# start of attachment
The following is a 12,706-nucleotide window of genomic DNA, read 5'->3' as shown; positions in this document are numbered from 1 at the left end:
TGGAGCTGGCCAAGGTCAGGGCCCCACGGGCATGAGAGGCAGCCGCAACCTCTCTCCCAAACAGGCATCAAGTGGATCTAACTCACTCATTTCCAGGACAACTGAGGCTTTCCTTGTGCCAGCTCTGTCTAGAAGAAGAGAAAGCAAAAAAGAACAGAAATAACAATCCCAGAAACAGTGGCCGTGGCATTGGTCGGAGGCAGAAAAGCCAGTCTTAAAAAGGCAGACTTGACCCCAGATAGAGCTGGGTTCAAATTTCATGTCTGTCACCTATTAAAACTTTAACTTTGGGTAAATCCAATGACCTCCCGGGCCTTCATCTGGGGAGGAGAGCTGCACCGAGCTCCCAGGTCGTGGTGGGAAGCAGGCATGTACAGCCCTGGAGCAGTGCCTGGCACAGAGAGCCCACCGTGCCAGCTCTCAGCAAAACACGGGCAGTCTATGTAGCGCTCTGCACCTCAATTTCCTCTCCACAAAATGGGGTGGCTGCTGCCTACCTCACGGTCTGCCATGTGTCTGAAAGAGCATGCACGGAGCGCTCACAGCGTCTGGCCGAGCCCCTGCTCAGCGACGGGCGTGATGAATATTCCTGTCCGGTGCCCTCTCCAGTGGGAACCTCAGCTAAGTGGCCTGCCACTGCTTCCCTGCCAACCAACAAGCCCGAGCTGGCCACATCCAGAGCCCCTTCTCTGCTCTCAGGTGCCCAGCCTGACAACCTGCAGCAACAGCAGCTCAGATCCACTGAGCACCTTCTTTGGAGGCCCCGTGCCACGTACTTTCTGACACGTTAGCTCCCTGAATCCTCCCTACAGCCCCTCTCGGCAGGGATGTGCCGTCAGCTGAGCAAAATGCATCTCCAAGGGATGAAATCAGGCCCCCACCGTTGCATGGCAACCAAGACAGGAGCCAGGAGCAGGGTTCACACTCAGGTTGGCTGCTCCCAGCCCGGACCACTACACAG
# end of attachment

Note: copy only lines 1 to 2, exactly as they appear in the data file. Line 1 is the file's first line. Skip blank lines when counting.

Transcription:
The following is a 12,706-nucleotide window of genomic DNA, read 5'->3' as shown; positions in this document are numbered from 1 at the left end:
TGGAGCTGGCCAAGGTCAGGGCCCCACGGGCATGAGAGGCAGCCGCAACCTCTCTCCCAAACAGGCATCAAGTGGATCTAACTCACTCATTTCCAGGACAACTGAGGCTTTCCTTGTGCCAGCTCTGTCTAGAAGAAGAGAAAGCAAAAAAGAACAGAAATAACAATCCCAGAAACAGTGGCCGTGGCATTGGTCGGAGGCAGAAAAGCCAGTCTTAAAAAGGCAGACTTGACCCCAGATAGAGCTGGGTTCAAATTTCATGTCTGTCACCTATTAAAACTTTAACTTTGGGTAAATCCAATGACCTCCCGGGCCTTCATCTGGGGAGGAGAGCTGCACCGAGCTCCCAGGTCGTGGTGGGAAGCAGGCATGTACAGCCCTGGAGCAGTGCCTGGCACAGAGAGCCCACCGTGCCAGCTCTCAGCAAAACACGGGCAGTCTATGTAGCGCTCTGCACCTCAATTTCCTCTCCACAAAATGGGGTGGCTGCTGCCTACCTCACGGTCTGCCATGTGTCTGAAAGAGCATGCACGGAGCGCTCACAGCGTCTGGCCGAGCCCCTGCTCAGCGACGGGCGTGATGAATATTCCTGTCCGGTGCCCTCTCCAGTGGGAACCTCAGCTAAGTGGCCTGCCACTGCTTCCCTGCCAACCAACAAGCCCGAGCTGGCCACATCCAGAGCCCCTTCTCTGCTCTCAGGTGCCCAGCCTGACAACCTGCAGCAACAGCAGCTCAGATCCACTGAGCACCTTCTTTGGAGGCCCCGTGCCACGTACTTTCTGACACGTTAGCTCCCTGAATCCTCCCTACAGCCCCTCTCGGCAGGGATGTGCCGTCAGCTGAGCAAAATGCATCTCCAAGGGATGAAATCAGGCCCCCACCGTTGCATGGCAACCAAGACAGGAGCCAGGAGCAGGGTTCACACTCAGGTTGGCTGCTCCCAGCCCGGACCACTACACAG